For most people, being able to lift double your weight isn’t too impressive. That is, unless you’re 80, in which case it’s downright amazing.
Ernie Larson is capable of doing just that – I watched him as he lifted 170 pounds five times on an incline press, and that was despite some medical issues and a bad shoulder.
“I’m not lifting very heavy now,” he told me.
Larson was born and raised in Revelstoke. He worked as a logger and it was while living on a logging camp north of town that he took up weight training. One of his co-workers brought a set to the camp with him, so he made use of it. “I used to bench press 225 pounds, that’s all the weight we had,” he said.
He bought his own weight set for home and hasn’t look back. He took part in logger sports, travelling around the circuit and winning the occasional event. He still takes part in Timber Day in Revelstoke, competing in the axe throw and Jack-and-Jill cross cut with his daughter Tammy.
Even after he stopped working as a logger, he kept up his regime. While working long days on the ferry, he would do dips on the stairways to stay in shape.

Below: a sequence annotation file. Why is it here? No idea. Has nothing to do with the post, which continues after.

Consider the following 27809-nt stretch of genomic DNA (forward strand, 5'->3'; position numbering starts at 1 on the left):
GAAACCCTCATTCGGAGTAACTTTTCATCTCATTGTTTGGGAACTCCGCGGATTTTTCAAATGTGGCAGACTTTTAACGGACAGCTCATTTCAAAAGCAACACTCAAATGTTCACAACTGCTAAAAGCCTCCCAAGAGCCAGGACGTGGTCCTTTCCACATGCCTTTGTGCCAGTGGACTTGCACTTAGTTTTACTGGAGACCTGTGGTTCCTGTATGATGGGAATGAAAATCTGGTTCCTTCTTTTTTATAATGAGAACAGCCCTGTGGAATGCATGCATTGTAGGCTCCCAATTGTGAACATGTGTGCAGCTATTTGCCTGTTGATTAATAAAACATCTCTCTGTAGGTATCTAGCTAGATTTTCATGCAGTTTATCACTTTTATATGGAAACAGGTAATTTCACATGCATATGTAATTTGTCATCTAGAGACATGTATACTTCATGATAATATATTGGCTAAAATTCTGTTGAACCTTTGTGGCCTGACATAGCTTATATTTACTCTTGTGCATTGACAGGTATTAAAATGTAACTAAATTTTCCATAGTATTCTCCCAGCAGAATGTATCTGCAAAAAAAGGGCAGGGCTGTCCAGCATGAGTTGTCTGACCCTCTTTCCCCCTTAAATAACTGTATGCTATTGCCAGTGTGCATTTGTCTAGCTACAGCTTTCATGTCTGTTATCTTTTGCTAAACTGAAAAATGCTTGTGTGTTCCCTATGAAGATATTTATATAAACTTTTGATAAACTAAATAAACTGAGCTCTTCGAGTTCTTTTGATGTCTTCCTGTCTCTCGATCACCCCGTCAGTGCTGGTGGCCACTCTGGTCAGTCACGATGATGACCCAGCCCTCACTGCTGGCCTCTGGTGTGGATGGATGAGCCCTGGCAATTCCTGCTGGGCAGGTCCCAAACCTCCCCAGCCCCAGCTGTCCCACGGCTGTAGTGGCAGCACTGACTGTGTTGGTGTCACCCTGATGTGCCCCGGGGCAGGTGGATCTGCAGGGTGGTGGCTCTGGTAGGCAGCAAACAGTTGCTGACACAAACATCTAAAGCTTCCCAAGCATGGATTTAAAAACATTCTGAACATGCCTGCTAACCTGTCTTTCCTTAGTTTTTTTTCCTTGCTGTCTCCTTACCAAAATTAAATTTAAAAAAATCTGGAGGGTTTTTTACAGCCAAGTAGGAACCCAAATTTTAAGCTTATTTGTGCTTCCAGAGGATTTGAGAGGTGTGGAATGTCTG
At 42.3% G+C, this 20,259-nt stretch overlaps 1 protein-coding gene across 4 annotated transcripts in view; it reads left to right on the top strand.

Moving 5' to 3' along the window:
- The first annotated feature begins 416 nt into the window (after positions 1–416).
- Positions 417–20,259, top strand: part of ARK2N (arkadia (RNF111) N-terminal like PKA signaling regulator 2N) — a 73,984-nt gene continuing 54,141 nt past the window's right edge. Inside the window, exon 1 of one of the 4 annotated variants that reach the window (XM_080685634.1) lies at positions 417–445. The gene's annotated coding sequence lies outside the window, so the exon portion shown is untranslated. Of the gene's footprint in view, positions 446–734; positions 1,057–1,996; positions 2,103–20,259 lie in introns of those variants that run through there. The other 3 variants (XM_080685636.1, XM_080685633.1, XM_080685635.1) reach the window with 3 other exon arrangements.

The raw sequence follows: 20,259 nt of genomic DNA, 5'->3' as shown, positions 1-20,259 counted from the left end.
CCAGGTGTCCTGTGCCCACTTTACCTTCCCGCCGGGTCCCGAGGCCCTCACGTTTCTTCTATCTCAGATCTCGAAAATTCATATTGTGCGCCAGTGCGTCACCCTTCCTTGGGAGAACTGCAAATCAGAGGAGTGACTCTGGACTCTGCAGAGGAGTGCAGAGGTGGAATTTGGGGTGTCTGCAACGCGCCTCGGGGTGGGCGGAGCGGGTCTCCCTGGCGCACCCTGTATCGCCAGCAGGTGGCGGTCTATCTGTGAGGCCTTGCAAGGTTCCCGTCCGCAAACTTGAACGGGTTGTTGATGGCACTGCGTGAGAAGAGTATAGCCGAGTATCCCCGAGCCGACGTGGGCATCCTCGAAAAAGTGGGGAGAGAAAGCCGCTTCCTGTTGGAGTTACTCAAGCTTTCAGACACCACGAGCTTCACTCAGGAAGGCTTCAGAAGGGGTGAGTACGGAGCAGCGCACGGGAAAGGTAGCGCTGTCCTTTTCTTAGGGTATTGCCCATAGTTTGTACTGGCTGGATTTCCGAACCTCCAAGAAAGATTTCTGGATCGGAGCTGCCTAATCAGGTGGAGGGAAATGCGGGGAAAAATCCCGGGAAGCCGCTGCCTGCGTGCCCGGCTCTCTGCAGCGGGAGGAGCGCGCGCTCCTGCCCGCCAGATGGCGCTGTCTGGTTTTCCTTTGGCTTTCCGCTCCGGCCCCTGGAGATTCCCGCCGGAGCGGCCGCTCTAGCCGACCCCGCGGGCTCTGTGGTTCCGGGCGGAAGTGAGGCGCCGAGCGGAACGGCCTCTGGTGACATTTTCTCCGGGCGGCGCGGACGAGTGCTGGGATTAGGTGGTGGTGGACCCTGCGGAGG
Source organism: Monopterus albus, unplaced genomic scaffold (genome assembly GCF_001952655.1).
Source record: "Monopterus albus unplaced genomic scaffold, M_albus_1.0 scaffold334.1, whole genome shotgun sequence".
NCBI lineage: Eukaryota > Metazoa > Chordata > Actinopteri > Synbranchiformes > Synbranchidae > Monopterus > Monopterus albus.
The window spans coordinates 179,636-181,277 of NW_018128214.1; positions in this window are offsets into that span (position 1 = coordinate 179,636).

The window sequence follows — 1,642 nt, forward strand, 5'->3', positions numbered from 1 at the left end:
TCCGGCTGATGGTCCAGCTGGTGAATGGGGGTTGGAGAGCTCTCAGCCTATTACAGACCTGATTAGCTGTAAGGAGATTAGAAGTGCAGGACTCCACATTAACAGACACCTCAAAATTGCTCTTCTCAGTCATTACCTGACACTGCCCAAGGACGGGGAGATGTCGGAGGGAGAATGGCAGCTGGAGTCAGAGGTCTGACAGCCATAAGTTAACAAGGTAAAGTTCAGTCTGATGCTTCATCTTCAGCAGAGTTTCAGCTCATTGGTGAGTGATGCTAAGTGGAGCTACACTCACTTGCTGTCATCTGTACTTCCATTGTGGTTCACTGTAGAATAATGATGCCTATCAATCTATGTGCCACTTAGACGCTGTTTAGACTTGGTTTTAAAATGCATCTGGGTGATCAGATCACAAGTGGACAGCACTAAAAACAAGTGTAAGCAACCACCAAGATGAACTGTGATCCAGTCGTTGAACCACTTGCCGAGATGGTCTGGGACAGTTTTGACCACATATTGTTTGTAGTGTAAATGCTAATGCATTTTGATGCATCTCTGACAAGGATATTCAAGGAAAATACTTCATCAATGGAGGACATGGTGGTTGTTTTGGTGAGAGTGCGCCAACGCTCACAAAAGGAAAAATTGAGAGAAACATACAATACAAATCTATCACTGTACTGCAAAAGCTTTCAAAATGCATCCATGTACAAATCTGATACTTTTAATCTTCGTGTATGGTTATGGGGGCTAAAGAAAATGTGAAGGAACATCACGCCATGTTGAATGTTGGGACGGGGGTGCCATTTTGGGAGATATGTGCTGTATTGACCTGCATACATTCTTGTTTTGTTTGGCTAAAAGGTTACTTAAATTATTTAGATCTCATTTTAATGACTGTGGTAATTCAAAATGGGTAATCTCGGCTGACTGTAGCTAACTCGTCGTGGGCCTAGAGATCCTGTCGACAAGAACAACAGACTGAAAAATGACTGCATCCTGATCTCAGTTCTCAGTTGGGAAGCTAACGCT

After his retirement in 1998 he started going to Trans Canada Fitness and is a fixture there. At home, he said he has some dumbbells and also uses elastics.
80-year-old weightlifters are rare. A quick Google search turned up a few others, including Merrill Matzinger, who at the age of 95, could still do 1,500 crunches. Then there’s Israel Libshtein, who is featured on YouTube doing a partial deadlift of 200 kilograms at the age of 82.
Still, Larson’s ability is most impressive. On first sight, he doesn’t seem overly ripped, but when you watch him lift the weights, you can see his muscles flex and strain.
“I call Ernie the patriarch of the fitness centre,” said Neil Jones, the owner of Trans Canada Fitness. “Ernie sets an example of the lifestyle, of what this is all about.”
On top the physical benefits, Larson’s weight training has the added benefit of improving his cognitive ability. A UBC study showed that older women that stay in shape through lifting weights have better cognitive functions than those that took toning classes.
For Larson, it’s simply about the exercise. He had to give up skiing and swimming due to injuries so going to the gym is his outlet for exercise.
His doctor supports his habit. “They like the shape I’m in,” he said.